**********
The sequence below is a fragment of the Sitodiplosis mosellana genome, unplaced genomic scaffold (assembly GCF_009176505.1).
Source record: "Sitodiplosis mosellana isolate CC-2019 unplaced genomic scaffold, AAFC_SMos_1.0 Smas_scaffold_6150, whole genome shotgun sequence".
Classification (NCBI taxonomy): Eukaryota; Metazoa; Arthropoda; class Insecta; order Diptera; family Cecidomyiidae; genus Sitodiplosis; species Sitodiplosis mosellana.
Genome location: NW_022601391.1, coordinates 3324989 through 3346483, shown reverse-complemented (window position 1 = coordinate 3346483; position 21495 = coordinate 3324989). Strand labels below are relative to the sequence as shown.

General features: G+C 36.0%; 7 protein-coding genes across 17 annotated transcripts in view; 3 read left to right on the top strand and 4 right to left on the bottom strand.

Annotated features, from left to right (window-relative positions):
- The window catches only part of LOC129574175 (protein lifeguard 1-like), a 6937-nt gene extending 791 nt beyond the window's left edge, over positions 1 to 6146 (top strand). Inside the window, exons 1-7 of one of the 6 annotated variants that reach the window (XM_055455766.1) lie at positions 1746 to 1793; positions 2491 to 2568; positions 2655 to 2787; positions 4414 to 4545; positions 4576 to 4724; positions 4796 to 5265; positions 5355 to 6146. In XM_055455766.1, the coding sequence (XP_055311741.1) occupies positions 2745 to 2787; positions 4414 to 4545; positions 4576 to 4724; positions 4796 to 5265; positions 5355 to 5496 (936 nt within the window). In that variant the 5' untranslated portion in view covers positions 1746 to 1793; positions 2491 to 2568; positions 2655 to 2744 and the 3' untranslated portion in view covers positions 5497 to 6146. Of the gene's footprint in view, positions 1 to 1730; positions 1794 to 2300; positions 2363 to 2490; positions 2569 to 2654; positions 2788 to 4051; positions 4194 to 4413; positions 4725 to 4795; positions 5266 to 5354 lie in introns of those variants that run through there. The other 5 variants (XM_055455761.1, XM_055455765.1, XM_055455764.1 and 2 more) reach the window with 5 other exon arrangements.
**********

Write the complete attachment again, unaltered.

The sequence below is a fragment of the Sitodiplosis mosellana genome, unplaced genomic scaffold (assembly GCF_009176505.1).
Source record: "Sitodiplosis mosellana isolate CC-2019 unplaced genomic scaffold, AAFC_SMos_1.0 Smas_scaffold_6150, whole genome shotgun sequence".
Classification (NCBI taxonomy): Eukaryota; Metazoa; Arthropoda; class Insecta; order Diptera; family Cecidomyiidae; genus Sitodiplosis; species Sitodiplosis mosellana.
Genome location: NW_022601391.1, coordinates 3324989 through 3346483, shown reverse-complemented (window position 1 = coordinate 3346483; position 21495 = coordinate 3324989). Strand labels below are relative to the sequence as shown.

General features: G+C 36.0%; 7 protein-coding genes across 17 annotated transcripts in view; 3 read left to right on the top strand and 4 right to left on the bottom strand.

Annotated features, from left to right (window-relative positions):
- The window catches only part of LOC129574175 (protein lifeguard 1-like), a 6937-nt gene extending 791 nt beyond the window's left edge, over positions 1 to 6146 (top strand). Inside the window, exons 1-7 of one of the 6 annotated variants that reach the window (XM_055455766.1) lie at positions 1746 to 1793; positions 2491 to 2568; positions 2655 to 2787; positions 4414 to 4545; positions 4576 to 4724; positions 4796 to 5265; positions 5355 to 6146. In XM_055455766.1, the coding sequence (XP_055311741.1) occupies positions 2745 to 2787; positions 4414 to 4545; positions 4576 to 4724; positions 4796 to 5265; positions 5355 to 5496 (936 nt within the window). In that variant the 5' untranslated portion in view covers positions 1746 to 1793; positions 2491 to 2568; positions 2655 to 2744 and the 3' untranslated portion in view covers positions 5497 to 6146. Of the gene's footprint in view, positions 1 to 1730; positions 1794 to 2300; positions 2363 to 2490; positions 2569 to 2654; positions 2788 to 4051; positions 4194 to 4413; positions 4725 to 4795; positions 5266 to 5354 lie in introns of those variants that run through there. The other 5 variants (XM_055455761.1, XM_055455765.1, XM_055455764.1 and 2 more) reach the window with 5 other exon arrangements.